Typecraft v2.5
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Help:Using the TypeCraft Editor


Quick Start to annotation in TypeCraft using the new editor

For a more detailed description of how you annotate in TypeCraft follow the following link How to do linguistic annotations with TypeCraft - An Introduction.

This is a Ouick Start page for those that are already experienced in using digital linguistic tools.

The Editor

Click *New Text* in the navigation-bar's upper box. The TC Editor opens and a window appears asking you:

Your text will use the new and better TC editor. If for some reason you want to use the old editor choose No below. 

Here we assume that you want to use the new editor, and therefore answer "yes". After clicking "yes" the new editor is accessible to you.[1]

You may now enter manually or copy-and-paste a text into the text area (left part of your editor window). Enter text in its orthographic form, that is, do not add morpheme boundaries at this point. [2]. All formatting options for your text, which are accessible from the toolbar above your text area, are available to you during the whole annotations process. You may reformat your text now, or later.

After having entered a text in the text area, you determine the language of your text in the metadata form on the right-hand side of your editor window. Go to Language and Press the *CHANGE* button. TypeCraft uses the ISO-639-3 code for identifying languages. Please use the drop-down window to select the ISO language name for your language. Give your text a title and a title translation, if appropriate. The text title and title translation will inform *Text search* and therefore should be chosen with care. The same holds for the other fields in the metadata form. Save your text when done with editing your metadata. You can update this information at any point. Notice also that metadata can be searched.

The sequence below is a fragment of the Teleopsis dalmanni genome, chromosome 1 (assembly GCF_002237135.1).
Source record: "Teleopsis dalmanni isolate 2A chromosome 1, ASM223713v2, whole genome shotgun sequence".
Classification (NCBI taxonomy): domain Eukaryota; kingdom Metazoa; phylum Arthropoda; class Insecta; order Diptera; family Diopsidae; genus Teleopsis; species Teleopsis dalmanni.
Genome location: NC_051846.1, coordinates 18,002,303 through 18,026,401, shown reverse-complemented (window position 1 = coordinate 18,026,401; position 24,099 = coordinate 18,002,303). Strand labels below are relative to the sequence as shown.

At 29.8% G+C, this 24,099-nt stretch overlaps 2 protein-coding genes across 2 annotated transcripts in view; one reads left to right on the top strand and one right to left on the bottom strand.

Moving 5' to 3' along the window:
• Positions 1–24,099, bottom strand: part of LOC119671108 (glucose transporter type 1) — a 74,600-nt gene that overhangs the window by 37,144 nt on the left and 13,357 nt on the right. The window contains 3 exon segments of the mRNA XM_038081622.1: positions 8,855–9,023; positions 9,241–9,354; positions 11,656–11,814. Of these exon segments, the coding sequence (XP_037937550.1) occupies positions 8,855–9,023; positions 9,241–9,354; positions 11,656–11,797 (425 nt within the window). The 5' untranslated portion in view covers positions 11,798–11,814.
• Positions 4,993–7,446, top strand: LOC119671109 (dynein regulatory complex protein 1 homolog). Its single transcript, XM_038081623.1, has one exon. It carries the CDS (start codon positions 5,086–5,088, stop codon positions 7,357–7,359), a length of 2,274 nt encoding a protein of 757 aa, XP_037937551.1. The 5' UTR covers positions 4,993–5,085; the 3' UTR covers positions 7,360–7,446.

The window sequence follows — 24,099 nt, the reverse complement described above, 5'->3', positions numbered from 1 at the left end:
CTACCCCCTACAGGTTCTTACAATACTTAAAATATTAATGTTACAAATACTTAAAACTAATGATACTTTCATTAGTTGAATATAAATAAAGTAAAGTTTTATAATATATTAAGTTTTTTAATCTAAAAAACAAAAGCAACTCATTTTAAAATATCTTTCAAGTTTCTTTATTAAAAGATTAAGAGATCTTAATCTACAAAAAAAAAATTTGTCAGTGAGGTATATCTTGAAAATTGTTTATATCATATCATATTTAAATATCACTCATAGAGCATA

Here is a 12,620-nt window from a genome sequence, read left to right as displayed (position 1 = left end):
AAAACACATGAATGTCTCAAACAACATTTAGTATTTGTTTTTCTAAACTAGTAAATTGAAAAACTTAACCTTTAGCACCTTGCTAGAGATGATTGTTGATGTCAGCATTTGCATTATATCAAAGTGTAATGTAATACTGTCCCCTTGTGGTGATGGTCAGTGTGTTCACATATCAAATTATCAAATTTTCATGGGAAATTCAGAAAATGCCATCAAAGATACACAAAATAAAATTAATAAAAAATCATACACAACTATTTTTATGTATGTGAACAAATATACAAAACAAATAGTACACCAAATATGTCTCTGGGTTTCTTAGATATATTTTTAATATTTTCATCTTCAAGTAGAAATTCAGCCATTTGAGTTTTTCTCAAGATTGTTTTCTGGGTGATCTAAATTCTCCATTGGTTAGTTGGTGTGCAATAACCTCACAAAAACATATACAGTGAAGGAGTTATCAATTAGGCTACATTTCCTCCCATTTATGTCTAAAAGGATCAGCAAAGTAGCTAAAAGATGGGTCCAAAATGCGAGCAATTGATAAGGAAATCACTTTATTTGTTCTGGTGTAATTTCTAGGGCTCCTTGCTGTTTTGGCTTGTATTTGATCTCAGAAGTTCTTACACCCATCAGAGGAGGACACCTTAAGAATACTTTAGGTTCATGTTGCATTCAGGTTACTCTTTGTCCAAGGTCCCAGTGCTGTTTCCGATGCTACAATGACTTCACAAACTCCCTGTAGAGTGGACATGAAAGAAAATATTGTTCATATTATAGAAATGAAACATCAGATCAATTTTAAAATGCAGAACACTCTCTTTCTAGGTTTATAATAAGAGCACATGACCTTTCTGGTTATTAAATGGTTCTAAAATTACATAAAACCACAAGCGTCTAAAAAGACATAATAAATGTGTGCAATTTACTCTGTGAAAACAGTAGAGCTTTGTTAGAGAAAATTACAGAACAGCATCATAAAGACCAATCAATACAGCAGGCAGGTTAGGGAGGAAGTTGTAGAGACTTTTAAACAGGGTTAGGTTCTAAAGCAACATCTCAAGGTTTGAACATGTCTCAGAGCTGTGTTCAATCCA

Instantiating Phrases for annotation

At this point the Editor assumes that you do not want to annotate the whole text sentence by sentence, but instead select individual phrases from your text. for annotation(Sentence tokenisation of the whole text is a function that we will add in the next weeks to come).

At this point. you pick a phrases (a sentence, or a fragment) by highlighting it, then you press *New phrase* from the toolbar. You repeat that process adding phrases to your phrase list. You can view the result by going to *View phrase list*. Which functions you can apply to the phrase list is discussed in a moment.

Morpheme break-up

Select a sentence from the set of phrases on your phrase list by clicking on it. (You can also select a sentence from the text area by double clicking it.) A window pops-up saying, TypeCraft wants to know:

 You can choose between the following options:
 1. To insert full forms into the table directly (recommended).
 Use the input mask below to separate affixes from word stems.
 Insert hyphens "-" or spaces " " to indicate morpheme or word boundaries and then click OK.
 Choose this to pre-fill the table using existing annotations:
 2. To insert words manually into the table.
 Click Cancel and an empty table will appear.

We recommend that you select option 1 which allows you to perform a morphological break-up of your sentence directly in the pop-up window. You do that by either inserting hyphens or a space between the affixes. When you are done with the morphological break-up, press *Ok*.

Working in the annotation table

If your language has been annotated by other annotators you may profit from their annotations in that some of the glosses and part of speech tags might already be provided. Make sure that they are correct, since the provided annotations might belong to a homonym of the morpheme or word in your text.

You can change existing annotations at any time.

It is often useful to start the annotation by providing a translation of your phrase in one or two relevant other languages. You can use the 'translation languages' freely.